The Russian economy will contract by 3% in 2015 and a further 1% in 2016, according to the IMF's January estimates, compared to an expansion of 0.5% and 1.5% respectively projected in the October estimate.
The IMF has also slashed its global growth forecasts mainly due to the increased challenges to emerging markets growth.
According to the Fund, the 55% decline in crude oil prices since September is the main event that had to be considered to recalculate the January estimates.
"The much weaker outlook in Russia reflects the economic impact of sharply lower oil prices and increased geopolitical tensions, both through direct and confidence effects," the IMF said.
"Russia's sharp slowdown and rouble depreciation have also severely weakened the outlook for other economies in the Commonwealth of Independent States group."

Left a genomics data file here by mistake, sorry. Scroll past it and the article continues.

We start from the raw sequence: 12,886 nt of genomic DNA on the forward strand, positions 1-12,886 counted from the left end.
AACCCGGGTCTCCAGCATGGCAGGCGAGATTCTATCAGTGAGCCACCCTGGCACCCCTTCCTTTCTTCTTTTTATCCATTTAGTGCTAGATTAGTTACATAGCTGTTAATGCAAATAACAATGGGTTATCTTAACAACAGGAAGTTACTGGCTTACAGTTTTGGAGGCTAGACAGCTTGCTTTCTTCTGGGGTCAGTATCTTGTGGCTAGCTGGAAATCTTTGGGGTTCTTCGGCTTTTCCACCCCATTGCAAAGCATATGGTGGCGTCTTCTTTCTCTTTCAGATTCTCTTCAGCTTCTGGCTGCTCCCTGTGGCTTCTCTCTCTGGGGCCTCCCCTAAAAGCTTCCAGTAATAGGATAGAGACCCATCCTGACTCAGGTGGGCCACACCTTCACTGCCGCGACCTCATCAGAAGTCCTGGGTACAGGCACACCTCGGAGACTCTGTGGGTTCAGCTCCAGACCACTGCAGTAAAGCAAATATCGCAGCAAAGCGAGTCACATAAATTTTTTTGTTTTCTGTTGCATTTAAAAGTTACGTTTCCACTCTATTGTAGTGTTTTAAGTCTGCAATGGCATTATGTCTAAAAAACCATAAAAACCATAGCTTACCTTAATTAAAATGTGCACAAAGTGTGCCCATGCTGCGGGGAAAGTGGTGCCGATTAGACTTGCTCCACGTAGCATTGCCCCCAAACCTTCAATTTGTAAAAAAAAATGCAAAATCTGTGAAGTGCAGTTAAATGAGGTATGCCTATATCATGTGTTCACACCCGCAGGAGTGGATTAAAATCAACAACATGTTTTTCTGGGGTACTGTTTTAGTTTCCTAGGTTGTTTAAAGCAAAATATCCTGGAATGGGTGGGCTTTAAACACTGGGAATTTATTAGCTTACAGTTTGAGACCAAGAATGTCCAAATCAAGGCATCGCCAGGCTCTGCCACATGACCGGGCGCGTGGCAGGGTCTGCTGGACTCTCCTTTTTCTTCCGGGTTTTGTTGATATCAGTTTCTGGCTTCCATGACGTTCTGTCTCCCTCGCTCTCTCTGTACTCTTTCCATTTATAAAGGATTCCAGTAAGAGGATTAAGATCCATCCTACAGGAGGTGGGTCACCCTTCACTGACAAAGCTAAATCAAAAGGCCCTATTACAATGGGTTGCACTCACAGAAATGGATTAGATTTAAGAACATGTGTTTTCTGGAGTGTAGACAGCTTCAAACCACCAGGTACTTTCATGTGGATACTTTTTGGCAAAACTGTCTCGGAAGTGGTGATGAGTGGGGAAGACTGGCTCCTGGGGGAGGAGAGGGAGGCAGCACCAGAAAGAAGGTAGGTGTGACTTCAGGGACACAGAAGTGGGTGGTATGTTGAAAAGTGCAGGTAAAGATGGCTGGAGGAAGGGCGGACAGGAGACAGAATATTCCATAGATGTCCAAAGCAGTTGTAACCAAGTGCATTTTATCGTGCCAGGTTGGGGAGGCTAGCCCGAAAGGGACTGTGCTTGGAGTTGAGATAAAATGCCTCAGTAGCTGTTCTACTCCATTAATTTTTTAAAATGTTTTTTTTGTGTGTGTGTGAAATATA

Other reasons were the impact of ongoing adjustments related to the global financial crisis, the sharp appreciation in dollar as well as depreciation in the euro and the yen, the IMF said.
It said in many emerging and developing commodity exporters, the projected rebound in growth is weaker or delayed compared with the October 2014 projections.
The growth forecast for Latin America and the Caribbean has been reduced to 1.3% in 2015 and 2.3% in 2016.
The impact of lower oil and other commodity prices on the terms of trade and real incomes is now projected to take a heavier toll on medium-term growth in such economies.
Lower oil and commodity prices also explain the weaker growth forecast for sub-Saharan Africa, including a more subdued outlook for Nigeria and South Africa.